I found a beautiful painted bowl in the small Mexican hut. It was marked at $10, but I wasn’t a new traveler, I was a seasoned pro and I knew better than to pay the full $10.
I offered $5. The owner seemed shocked and countered with the full $10. I insisted and he came to $8. I came to $7 and we agreed. I proudly stashed my extra $3 and was wrapping up the bowl to put into my backpack when I glanced back and saw the owner’s teenage daughter carefully painting another bowl in the back corner of the hut.
Bartering is the mark of a good traveler, right? You’re seasoned and smart, you pay low prices and stretch your money further. Only a schmuck pays full price. Right?
Two years later, I was eating on a restaurant patio near the street in Panama. A man walked by selling a small, carved wooden boat. He walked table to table offering it. My husband and I turned him down immediately, as we’re so used to doing with street hawkers. The table next to us was interested though. They were four Americans, probably retired.
“Suckers,” was my first thought. “He probably didn’t even make the boat,” was my second.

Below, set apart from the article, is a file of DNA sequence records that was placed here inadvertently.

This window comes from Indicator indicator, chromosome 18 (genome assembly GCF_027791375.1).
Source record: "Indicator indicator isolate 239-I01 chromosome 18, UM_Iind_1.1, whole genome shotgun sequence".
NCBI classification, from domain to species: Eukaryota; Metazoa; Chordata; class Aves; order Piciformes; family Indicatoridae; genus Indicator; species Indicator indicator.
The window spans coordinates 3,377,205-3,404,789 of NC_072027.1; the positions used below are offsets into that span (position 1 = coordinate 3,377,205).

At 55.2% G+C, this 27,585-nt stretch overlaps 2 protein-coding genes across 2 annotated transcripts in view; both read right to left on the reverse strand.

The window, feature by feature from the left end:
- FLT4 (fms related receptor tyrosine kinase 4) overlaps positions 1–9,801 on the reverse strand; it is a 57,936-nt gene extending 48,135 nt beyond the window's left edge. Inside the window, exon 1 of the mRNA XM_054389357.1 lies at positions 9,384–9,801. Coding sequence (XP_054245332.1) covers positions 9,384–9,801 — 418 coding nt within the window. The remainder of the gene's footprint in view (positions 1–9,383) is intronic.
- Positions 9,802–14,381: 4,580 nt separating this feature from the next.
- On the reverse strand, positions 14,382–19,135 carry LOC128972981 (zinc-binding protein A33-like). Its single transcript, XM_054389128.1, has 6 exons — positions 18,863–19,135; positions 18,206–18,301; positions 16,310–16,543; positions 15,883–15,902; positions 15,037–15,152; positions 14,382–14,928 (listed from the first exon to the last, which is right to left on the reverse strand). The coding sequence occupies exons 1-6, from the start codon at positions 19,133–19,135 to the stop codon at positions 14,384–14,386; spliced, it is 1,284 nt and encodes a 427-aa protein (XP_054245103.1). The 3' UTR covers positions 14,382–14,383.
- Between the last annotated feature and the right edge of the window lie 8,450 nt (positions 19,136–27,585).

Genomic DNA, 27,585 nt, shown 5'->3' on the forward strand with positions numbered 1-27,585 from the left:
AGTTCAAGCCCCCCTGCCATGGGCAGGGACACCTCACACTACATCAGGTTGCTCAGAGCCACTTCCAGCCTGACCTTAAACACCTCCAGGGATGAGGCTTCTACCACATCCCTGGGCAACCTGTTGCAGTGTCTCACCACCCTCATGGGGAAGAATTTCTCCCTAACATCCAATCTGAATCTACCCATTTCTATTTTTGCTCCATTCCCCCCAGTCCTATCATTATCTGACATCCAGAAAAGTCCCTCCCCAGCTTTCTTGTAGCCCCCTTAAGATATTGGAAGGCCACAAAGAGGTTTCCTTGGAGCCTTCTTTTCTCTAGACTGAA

But then I watched. I watched them buy the boat for $15. I watched them ask the man to sign his name on it; which he did, pulling out the carving tools from his backpack. They all cracked up as they tried to pronounce his name. They asked for a picture together, holding the boat. His smile was one of the biggest I’ve ever seen.
“When did I go from seasoned traveler to bitter?” was my third thought.
There is a difference, after all. I’m no proponent of getting schmoozed by street hawkers who force their goods on you, rip you off and probably pick your pockets. But I am a proponent of showing love and genuine interest toward the people you are visiting. And that day, I realized I might have mixed up the two.
The minimum wage in Mexico is about $3.50 per day. The U.S. minimum wage is $7.25 per hour, or about $58 per day. When I bought that bowl in Mexico, I saved myself half an hour at US rates, and cost them an entire day at Mexico rates.
Of course, they probably sell plenty of bowls. They are used to bartering and probably wouldn’t have sold the bowl for a price they couldn’t handle. They still made about two days’ worth of minimum pay on the one bowl. But is it worth it for me to save the money?
So often, we who travel have more than those we visit (*cough* not you Scandinavia *cough*). And while bartering and making smart money decisions is part of the territory, so is compassion and understanding.
I can’t tell anyone where the exact line is between seasoned and bitter, between cautious and considerate. I haven’t found it myself. But I’m looking for it. And I encourage you to do the same. Because that’s the mark of a good traveler, right?